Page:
To this point in the book, Carroll skillfully introduces the reader to the rules and logic that regulate intracellular compounds and cell numbers. But finally, in Part III, he sets out to take the reader on field expeditions to confirm that the ecological rules are analogous to the molecular rules of regulation. However, this all happens at a different level with limited opportunities for controlled experimentation. As Carroll put it on the first page, 'The anticipation in our Land Cruiser rises', and so it is for the reader. As a zoologist, I enjoyed Chapter 6, titled 'Some animals are more equal than others'. Carroll tells the story of Robert Paine, his life as a biology student and his interaction with the ecologist Fred Smith. Paine realised that to understand nature, one needs to understand the regulation of numbers, and to do this, he needed situations in which he could break the rules (intervene) and conduct so-called 'kick it and see' ecology experiments. He found such an opportunity at Mukkaw Bay, on the Pacific coast, where he removed starfish (predators) and tossed them into the ocean - according to Carroll, 'one of the most important experiments in the history of ecology' - thereby inventing the concept of a 'keystone species'. Carroll discusses more case studies - from otters controlling sea urchins (the latter controlling kelp) to fish-herbivore-algae cascades - to establish another concept, trophic cascades, characterised by a top-down control system but with the same principle of a double negative logic described by Monod and Jacob. As Carroll remarks: 'What began as tossing of starfish, has led to two fundamental insights' (the first two Serengeti rules). Firstly, keystones exert significant effects on the stability and diversity of their communities (hence not all species are equal); secondly, some members of food chains have strong (top-down) indirect effects on lower trophic levels. In Chapter 7, Carroll takes us back into the Serengeti to introduce Tony Sinclair, an Oxford scholar who decided to spend his life in the Serengeti, starting with the understanding of the rules of regulation in an exponentially increasing buffalo population in the 1960s and 1970s. Carroll tells the story of the rinderpest virus and the control of buffalo and wildebeest, showing that a pathogen could also have a keystone role. The control of the virus unleashed amazing changes waiting for Sinclair to discover, such as the outbreak of trees and an increase in giraffe numbers. Carroll yet again connects the dots and draws attention to multiple levels of negative regulation, indeed triple negative logic, while conservationists initially blamed elephants for the loss of trees in the Serengeti! The role of wildebeest as competitors for resources becomes evident when following the numbers of grasshoppers, gazelles and others. Carrol now asks: What controls wildebeest in the absence of rinderpest? Could it be the body size predation issue or poaching? And what controls the larger species if predation does not? Density-dependent regulation or negative feedback as in molecular regulation? But then Sinclair observes mass deaths of wildebeest during a severe drought of 1993. There are thus two major ways of numbers control: predation and availability of food. But, Carroll asks, is there a way for larger antelope, like wildebeest, to circumvent these limiting factors? Migration? Carroll summarises Sinclair's Serengeti story by stating that our knowledge about regulation explains and answers so many 'Why' questions, but more importantly that the general rules of regulation turn out to be remarkably similar. Understanding these rules of regulation allows us to diagnose where they are broken and hopefully take the effort to cure them.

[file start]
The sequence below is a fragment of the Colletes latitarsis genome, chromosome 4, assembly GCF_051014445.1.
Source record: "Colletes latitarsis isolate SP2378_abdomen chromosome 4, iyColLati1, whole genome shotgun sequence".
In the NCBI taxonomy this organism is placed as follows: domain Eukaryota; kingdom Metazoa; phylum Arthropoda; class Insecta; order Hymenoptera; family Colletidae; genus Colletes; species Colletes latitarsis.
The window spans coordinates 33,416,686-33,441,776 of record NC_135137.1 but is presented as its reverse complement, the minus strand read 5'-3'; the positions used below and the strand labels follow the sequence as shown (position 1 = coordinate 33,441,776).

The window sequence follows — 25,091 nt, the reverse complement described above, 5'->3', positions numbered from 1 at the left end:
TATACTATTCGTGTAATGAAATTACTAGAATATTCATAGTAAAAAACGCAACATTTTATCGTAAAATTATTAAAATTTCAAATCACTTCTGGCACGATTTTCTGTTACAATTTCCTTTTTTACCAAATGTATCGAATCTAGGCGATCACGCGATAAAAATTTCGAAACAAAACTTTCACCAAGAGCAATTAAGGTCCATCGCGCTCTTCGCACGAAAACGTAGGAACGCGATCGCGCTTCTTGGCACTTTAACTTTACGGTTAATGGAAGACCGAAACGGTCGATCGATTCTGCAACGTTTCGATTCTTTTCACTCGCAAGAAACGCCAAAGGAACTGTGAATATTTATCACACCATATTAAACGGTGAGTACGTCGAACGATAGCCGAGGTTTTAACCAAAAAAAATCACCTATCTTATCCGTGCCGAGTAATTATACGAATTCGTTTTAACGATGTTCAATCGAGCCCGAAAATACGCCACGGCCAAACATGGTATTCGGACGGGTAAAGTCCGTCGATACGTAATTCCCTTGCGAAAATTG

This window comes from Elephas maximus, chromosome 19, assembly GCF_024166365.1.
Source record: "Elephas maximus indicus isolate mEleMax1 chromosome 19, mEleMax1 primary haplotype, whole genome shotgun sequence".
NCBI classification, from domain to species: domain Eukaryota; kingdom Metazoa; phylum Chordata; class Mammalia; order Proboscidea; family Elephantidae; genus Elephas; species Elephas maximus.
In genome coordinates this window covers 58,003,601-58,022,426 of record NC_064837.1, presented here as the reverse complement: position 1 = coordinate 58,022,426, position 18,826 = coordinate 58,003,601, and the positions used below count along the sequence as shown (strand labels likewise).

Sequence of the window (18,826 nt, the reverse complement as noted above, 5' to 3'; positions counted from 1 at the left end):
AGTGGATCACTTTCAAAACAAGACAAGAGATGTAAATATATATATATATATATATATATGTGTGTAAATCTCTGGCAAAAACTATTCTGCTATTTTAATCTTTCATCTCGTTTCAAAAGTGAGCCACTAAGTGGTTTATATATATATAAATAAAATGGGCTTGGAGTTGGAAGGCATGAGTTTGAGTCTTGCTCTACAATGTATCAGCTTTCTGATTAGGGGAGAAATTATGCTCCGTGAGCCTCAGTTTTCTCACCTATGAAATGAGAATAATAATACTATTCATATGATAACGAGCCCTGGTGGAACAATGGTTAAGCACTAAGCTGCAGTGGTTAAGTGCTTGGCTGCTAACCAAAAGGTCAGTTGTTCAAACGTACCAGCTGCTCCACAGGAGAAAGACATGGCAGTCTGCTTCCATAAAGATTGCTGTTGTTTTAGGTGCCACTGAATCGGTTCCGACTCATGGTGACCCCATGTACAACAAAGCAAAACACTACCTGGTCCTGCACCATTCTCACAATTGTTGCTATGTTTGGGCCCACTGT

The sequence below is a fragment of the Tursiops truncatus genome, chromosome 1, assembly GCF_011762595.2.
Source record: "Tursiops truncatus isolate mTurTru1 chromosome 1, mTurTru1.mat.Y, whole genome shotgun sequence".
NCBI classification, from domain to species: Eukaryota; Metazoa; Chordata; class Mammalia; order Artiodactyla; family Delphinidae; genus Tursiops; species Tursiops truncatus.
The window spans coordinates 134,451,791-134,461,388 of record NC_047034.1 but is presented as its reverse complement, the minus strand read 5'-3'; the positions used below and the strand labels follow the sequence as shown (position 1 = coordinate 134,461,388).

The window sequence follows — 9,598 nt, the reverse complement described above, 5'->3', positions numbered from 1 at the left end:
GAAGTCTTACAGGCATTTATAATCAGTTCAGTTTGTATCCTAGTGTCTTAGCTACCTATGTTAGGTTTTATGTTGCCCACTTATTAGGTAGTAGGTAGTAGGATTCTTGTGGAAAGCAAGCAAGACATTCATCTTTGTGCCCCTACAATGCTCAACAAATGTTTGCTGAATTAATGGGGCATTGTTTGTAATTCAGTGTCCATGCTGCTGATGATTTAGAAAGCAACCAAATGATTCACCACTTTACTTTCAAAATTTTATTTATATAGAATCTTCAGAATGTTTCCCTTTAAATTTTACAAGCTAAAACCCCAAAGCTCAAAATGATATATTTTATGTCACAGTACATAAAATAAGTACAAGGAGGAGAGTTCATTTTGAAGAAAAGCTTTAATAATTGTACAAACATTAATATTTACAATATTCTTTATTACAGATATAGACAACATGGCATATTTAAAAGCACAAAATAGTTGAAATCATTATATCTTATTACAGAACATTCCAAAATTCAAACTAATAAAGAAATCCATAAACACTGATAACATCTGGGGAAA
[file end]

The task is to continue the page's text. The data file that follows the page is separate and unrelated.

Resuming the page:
In Chapter 8, titled 'Another kind of cancer', Carroll introduces the reader to well-selected ecosystem examples in which 'regulatory rules' were broken (ecological cancers). Relevant here in South Africa, there is a discussion on the blooms of so-called blue-green algae, Microcystis (correctly known as cyanobacteria), known to produce lethal toxins (microcystin) in water associated with pollutants like phosphate compounds and glyphosate herbicides. Through several more examples (insect plagues, baboon and cownose ray population explosions), Carroll shows that common to all, just like tumour suppressors, understanding the rules of regulation is key to healing. Carroll also adds several more ecological cancers, such as brown planthopper insects plaguing the rice fields in Cambodia, explosions of olive baboon populations in Ghana and cownose rays in the USA. The common denominator among these three, very different, ecological cancers, is a decrease in natural predators (spiders, lions and sharks), just like tumour suppressors that act as proliferation brakes. Carroll recalls a comment by Sinclair that all problems of wildlife populations can be grouped into three categories: 'too many, too few and too much'. In the next chapter, Carroll presents a selection of examples of well-thought-out bio-manipulations. Striking is the story of the wolves of Yellowstone National Park. This brings us to one of the most ambitious restoration projects in Africa - that of the Gorongosa National Park in central Mozambique. In this instance, scientists had to deal with the communities surrounding the park and with poaching - humans as the top predator.

In the Afterword, Carroll tells one last story of the smallpox virus and the man who took the trouble to save the 'house on fire' - very similar to the 'rinderpest story', another example of how humans can control biology when human health is at stake.

This book by Sean Carroll is a life changer! A must read for anyone vaguely interested in science history to appreciate how miracles in science discovery happen and to understand the universality of biological regulation - 'Serengeti rules' that could be applied in therapy on a global scale.